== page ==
But not all countries have followed this trend: heavy energy (Colombia, Ecuador, and Venezuela) and metal exporters (Chile and Peru) have witnessed both increasing dependence on and little (or no) diversification away from commodities, making them especially vulnerable to a commodity price slump.
Metal and energy prices are highly sensitive to global growth
Prices of many commodities have moved closely during the last cycle, but the magnitude of their booms and their sensitivity to global output have varied across categories (see Figure 2):
Energy and metal prices have tripled since 2003, and current prices are not far from the historic peaks of the 1970s. However, these prices are highly sensitive to global output, as seen during the 2008–09 crisis and all previous recessions (the only exception being the oil shocks of the 1970s).
The surge in food prices since 2003 has been less spectacular. Prices are up about 50 percent, and they have only partly reversed the pronounced downward trend seen for several decades. At the same time, food prices are much less sensitive to world growth.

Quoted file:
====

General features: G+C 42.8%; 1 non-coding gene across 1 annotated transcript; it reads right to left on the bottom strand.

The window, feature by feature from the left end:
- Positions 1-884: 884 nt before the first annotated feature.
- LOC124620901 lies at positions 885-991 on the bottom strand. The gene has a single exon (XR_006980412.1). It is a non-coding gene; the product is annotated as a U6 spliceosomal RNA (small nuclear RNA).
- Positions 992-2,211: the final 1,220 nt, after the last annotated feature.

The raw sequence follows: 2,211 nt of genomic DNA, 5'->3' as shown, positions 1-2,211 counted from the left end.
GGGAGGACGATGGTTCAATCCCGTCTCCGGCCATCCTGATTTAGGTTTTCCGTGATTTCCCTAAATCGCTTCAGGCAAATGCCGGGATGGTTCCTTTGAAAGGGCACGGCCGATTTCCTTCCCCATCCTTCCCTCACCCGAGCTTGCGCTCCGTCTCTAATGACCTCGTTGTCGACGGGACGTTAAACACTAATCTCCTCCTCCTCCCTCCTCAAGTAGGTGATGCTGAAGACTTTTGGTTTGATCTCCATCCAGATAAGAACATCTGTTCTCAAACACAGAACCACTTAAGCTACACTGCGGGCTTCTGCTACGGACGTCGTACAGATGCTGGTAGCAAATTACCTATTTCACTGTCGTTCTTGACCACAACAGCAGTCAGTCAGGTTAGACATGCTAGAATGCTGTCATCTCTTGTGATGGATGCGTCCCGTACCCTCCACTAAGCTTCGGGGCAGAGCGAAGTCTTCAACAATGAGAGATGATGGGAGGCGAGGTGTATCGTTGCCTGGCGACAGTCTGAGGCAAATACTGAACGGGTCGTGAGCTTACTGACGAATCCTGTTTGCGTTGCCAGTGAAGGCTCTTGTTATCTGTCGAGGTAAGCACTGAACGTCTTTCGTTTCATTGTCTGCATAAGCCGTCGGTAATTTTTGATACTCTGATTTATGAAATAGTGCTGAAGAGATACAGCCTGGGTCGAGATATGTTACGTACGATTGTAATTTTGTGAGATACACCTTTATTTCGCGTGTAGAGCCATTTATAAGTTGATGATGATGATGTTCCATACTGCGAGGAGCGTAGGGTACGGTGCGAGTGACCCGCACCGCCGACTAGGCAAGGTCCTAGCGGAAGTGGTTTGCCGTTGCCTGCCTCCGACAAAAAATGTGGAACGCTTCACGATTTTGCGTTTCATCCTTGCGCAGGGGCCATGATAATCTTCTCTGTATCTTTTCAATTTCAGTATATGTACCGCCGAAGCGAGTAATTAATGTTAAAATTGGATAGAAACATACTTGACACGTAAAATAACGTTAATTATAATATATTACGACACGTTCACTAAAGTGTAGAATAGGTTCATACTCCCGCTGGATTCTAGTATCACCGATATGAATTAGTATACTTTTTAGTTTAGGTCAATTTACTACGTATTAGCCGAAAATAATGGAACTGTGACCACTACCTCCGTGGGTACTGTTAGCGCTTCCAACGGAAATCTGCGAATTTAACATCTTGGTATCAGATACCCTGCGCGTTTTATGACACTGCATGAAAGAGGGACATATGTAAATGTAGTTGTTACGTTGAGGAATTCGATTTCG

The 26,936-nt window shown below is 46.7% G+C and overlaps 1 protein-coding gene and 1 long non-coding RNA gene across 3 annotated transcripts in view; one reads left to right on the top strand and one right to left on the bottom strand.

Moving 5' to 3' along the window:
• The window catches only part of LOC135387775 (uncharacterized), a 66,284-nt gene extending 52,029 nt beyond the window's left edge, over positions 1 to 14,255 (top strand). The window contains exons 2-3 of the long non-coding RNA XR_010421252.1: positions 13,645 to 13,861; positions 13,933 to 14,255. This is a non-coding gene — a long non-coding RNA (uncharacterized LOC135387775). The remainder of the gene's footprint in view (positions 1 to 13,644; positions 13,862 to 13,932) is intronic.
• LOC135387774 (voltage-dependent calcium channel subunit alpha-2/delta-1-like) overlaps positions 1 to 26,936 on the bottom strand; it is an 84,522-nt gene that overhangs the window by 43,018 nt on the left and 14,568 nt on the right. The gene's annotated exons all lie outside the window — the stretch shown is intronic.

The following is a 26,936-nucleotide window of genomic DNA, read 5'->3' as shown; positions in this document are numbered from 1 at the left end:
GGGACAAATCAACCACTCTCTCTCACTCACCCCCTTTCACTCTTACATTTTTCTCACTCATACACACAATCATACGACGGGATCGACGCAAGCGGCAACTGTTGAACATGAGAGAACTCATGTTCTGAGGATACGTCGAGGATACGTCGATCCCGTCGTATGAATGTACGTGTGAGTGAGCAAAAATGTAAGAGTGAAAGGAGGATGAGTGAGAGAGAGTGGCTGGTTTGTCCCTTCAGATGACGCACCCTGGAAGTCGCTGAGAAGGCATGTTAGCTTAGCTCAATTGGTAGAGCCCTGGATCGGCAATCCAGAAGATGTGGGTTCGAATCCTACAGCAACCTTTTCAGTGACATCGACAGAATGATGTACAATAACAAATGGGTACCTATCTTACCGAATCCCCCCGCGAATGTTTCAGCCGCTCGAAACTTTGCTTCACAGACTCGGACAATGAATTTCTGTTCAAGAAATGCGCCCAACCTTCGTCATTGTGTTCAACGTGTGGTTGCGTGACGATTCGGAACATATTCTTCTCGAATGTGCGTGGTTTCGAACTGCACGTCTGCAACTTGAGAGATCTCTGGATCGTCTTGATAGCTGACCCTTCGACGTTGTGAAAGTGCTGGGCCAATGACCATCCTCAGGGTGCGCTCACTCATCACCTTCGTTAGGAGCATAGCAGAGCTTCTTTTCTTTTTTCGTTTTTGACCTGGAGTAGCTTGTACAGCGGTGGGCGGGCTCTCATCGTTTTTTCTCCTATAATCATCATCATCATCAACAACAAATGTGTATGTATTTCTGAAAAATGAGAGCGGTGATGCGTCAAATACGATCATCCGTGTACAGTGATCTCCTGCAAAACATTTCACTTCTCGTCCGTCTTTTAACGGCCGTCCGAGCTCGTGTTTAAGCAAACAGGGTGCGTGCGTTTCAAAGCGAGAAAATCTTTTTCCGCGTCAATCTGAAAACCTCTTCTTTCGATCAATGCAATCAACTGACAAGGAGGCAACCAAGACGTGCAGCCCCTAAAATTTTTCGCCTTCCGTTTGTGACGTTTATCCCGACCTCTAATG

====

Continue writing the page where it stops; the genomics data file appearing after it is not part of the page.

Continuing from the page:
The history of sharp terms-of-trade drops during the past 40 years tells us that these price shocks can have a sizeable impact on the region, and can be even more important than other external shocks (see Figure 3). But their magnitude cannot fully explain how countries fare during episodes of price busts.
Instead, policies during the boom years play a critical role in determining a country's subsequent economic performance. Our study finds that:
- Countries that behave more prudently during the boom phase of commodity price cycles—preventing a deterioration of their underlying fiscal and external positions—perform better during the bust.
- Exchange rate flexibility is a powerful shock absorber, although less so in the context of highly dollarized economies.
- In countries with strong fundamentals, the extent of financial integration with the rest of the world can also play an important role in buffering the shock, by helping to keep external funding available.
Latin America has reaped the benefits of the commodity boom of the last decade. But preserving those gains requires undertaking the right set of policies to be prepared for a possible bust, while favorable conditions last. This is especially important in the case of metal and energy exporters, which are particularly vulnerable to a global slowdown.